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Top 5 Pro Tips for Keeping Kids Safe in Cars

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I want to begin by saying that I am certain you are doing your very best to keep your babies and children safe in the car. It’s not your fault that carseats are so confusing. I commend you for coming to CarseatBlog for reliable and accurate child passenger safety information. You’re way ahead of the class already!

Below are 5 Pro Tips that all parents and caregivers should know:

1. Rear-face as long as possible. The American Academy of Pediatrics recommends that toddlers remain rear-facing until at least 2 years old or until they have outgrown their carseat in the rear-facing position. Carseats can be outgrown by weight or height but it is more common for children to outgrow seats by height so that’s something to keep your eye on. Most babies will outgrow a typical infant seat (aka, rear-facing only seat) by height at around 12 months although some will outgrow it before then and some will still fit well past their first birthday.  Whenever you are ready to move your baby to a bigger carseat (you don’t have to wait until it’s outgrown to switch), buy a convertible carseat and install it in the rear-facing position. With frontal crash forces spread out over the entire back of a rear-facing seat, this position does a great job protecting the vulnerable head, neck, and spine. I always joke with parents that I wish I could ride rear facing!

2. Check the angle of the rear-facing carseat.  Understand if, and how, your child’s carseat reclines by reading the instruction manual. Seats that can be used both rear-facing and forward-facing (convertible carseats) usually have specific mechanisms that change the angle of the seat depending on intended use. Make sure you have the carseat configured properly for the direction in which you are installing it. Most rear-facing seats have some type of recline angle indicator. It could be a liquid bubble level, or a window that shows different colors or just a line on the side of the shell. Additionally, some rear-facing seats have 2 recline levels; one for newborns with no head/neck control and one for older babies who prefer to sit more upright and have good head/neck control. Even some forward-facing seats have the ability to recline to different angles depending on weight limits but make sure you understand what is and isn’t allowed.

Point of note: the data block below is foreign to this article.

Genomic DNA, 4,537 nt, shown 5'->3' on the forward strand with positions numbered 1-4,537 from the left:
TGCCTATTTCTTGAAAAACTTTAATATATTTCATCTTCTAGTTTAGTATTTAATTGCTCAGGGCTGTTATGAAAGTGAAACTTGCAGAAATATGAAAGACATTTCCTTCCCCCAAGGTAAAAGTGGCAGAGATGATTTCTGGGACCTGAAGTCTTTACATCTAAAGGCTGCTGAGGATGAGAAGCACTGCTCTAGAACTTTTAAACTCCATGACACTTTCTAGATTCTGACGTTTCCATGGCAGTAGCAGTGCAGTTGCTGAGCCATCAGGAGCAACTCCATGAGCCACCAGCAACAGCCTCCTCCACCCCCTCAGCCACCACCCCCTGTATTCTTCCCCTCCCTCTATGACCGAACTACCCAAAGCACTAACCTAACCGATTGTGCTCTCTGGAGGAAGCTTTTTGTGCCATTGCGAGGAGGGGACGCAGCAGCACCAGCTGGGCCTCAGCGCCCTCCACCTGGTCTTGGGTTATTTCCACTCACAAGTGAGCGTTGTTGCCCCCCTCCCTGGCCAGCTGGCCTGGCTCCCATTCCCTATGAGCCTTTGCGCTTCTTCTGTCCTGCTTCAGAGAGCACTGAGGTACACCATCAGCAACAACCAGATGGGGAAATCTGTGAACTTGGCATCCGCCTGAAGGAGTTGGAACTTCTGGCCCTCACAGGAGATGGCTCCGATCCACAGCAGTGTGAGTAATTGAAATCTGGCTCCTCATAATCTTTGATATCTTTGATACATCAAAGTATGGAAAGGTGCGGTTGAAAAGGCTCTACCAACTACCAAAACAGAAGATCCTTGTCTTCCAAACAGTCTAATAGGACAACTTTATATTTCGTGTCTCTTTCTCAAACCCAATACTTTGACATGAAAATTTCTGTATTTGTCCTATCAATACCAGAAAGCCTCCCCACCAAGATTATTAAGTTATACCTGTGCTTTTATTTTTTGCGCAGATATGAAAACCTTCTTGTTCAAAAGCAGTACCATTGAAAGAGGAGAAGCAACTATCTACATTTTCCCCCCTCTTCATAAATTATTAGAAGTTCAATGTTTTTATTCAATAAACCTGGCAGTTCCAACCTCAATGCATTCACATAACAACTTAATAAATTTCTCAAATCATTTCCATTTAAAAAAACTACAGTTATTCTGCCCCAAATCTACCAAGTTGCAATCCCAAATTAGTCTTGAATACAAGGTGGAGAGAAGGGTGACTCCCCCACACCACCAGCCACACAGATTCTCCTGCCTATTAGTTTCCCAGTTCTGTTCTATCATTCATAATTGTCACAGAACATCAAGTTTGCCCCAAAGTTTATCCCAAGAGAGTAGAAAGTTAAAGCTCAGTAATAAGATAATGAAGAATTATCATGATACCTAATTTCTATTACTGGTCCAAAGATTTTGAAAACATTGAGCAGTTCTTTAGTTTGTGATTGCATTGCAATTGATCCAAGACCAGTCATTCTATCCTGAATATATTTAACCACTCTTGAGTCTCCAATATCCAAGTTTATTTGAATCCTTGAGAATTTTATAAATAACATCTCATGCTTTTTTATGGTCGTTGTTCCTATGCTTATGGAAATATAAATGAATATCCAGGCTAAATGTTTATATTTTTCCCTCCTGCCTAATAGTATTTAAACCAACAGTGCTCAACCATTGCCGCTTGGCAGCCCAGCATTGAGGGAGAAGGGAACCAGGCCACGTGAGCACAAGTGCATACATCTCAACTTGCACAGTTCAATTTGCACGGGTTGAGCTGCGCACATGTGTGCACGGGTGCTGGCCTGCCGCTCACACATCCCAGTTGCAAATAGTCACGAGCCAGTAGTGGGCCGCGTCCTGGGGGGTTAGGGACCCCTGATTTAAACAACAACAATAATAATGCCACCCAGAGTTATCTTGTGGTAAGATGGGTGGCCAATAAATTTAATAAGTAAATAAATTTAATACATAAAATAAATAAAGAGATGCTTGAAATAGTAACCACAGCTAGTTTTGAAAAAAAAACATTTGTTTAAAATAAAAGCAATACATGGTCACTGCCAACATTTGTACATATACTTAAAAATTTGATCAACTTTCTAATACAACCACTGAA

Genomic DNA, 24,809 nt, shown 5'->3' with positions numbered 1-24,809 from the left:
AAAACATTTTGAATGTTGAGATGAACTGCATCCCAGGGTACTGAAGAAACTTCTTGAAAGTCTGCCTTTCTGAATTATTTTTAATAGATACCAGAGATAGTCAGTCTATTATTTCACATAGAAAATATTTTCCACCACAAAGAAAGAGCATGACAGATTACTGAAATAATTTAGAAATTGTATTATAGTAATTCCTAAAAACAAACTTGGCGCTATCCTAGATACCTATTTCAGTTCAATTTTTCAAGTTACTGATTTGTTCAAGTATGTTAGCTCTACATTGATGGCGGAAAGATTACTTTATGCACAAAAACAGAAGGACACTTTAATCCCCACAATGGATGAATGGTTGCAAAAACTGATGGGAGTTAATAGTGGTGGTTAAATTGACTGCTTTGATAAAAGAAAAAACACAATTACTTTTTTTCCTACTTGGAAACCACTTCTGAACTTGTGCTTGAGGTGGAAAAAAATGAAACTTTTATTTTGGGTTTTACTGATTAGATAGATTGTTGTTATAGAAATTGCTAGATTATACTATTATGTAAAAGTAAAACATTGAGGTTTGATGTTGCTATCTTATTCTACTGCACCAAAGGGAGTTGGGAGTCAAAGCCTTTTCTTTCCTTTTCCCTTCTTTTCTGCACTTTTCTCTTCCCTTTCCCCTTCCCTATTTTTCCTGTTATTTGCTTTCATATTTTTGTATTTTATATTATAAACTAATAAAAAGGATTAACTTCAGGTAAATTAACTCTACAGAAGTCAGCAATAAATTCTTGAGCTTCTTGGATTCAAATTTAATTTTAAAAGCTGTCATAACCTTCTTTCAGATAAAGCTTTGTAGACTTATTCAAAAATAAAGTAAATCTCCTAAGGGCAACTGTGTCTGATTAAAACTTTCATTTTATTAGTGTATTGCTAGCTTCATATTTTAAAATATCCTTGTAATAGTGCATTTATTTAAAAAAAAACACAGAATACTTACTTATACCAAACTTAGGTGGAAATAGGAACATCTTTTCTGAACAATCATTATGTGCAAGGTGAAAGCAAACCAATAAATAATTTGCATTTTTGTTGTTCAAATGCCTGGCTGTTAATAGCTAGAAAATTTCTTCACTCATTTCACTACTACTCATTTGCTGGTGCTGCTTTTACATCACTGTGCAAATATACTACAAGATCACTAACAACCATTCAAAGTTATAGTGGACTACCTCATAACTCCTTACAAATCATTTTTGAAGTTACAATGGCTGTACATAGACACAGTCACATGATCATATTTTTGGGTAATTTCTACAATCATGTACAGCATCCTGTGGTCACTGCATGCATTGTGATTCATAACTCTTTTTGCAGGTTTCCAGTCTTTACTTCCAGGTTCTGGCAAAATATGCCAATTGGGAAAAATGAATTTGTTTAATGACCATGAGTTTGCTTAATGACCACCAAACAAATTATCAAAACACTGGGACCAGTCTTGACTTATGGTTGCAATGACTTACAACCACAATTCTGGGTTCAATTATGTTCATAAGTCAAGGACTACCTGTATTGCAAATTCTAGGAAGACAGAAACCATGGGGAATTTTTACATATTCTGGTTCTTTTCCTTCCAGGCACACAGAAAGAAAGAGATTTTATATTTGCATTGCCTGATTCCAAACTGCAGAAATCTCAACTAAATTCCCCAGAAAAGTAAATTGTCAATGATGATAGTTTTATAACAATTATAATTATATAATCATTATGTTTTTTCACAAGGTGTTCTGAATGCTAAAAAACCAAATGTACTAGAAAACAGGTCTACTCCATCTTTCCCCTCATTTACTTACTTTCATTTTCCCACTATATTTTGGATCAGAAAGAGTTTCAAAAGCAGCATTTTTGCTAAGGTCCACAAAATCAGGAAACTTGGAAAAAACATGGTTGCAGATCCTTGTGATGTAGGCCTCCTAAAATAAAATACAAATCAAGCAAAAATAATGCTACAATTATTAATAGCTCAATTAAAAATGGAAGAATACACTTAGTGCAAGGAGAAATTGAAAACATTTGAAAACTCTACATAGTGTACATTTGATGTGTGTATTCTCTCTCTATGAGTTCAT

3. Install with LATCH or seatbelt but not both. All carseats must be attached to the vehicle using either a seatbelt or LATCH connectors but pick one system and don’t double up unless the instruction manual specifically allows that option. Using both LATCH and seatbelt together doesn’t make the installation safer, if it did the instructions would tell you to do that! The carseat should be secured tightly so that when attempting to move the seat or base (with one hand grabbing near the beltpath), it does not move more than 1 inch from side to side or front to back. The most common causes of a wiggly carseat are that 1) parents haven’t mastered the finesse of tightening belts or 2) they don’t understand the locking mechanism for their vehicle’s seatbelt. To learn how the seatbelts in your vehicle lock for the purposes of installing a car seat, look up “Child Restraint” in the index of your vehicle’s owners manual. The most common locking mechanism is the “switchable retractor” which requires you to pull the shoulder belt portion of the seatbelt all the way to the end to engage the locking mechanism. Once your seatbelt has been switched to locking mode, you will usually hear a ratcheting sound as you feed the slack back into the retractor. Every click you hear is cinching the seatbelt tighter. If you have a vehicle older than 1996 you may need to use a locking clip, which you can learn about HERE.

4. Use the harness straps correctly. The 5-point harness of a carseat is not like the straps of a highchair or baby swing, which are designed to keep your child from falling out. A carseat’s harness straps are designed to restrain a child’s small body under severe crash forces. I cannot stress enough the importance of understanding the purpose and mechanics of the harness straps. Clearly, I could write a whole post about this, but for now here are the important guidelines:

  • When the buckle is secured and the chest clip is fastened at armpit level, the straps should be snug. You should not be able to pinch any harness webbing at the collar bone.
  • Harness straps should lie flat and not be twisted; they lose strength and efficacy when twisted.
  • When rear-facing, harness straps should come from the slots or position that are at or slightly below the child’s shoulders.
  • When forward facing, harness straps should come from the slots or position at or slightly above their shoulders.

5. Don’t be in such a hurry to jump off the carseat train. The booster bus is not any easier after the first 2 rides and the novelty has worn off.  Younger kids start squirming around, forget to thread the seatbelt under the armrests and through the top belt guide, etc… In my experience, it is much easier to implement best practices with children in a 5-point harness than it is to do so with a booster. And proper usage is really what makes a child restraint so safe. When it comes to school-age kids (6+), there are debates on the safety benefits of a 5-point harness vs. a booster, but for younger kids the recommendations are clear. The American Academy of Pediatrics has a very reasonable recommendation: use a forward-facing carseat with a 5-point harness for as long as possible, up to the highest weight or height limit allowed by the carseat manufacturer.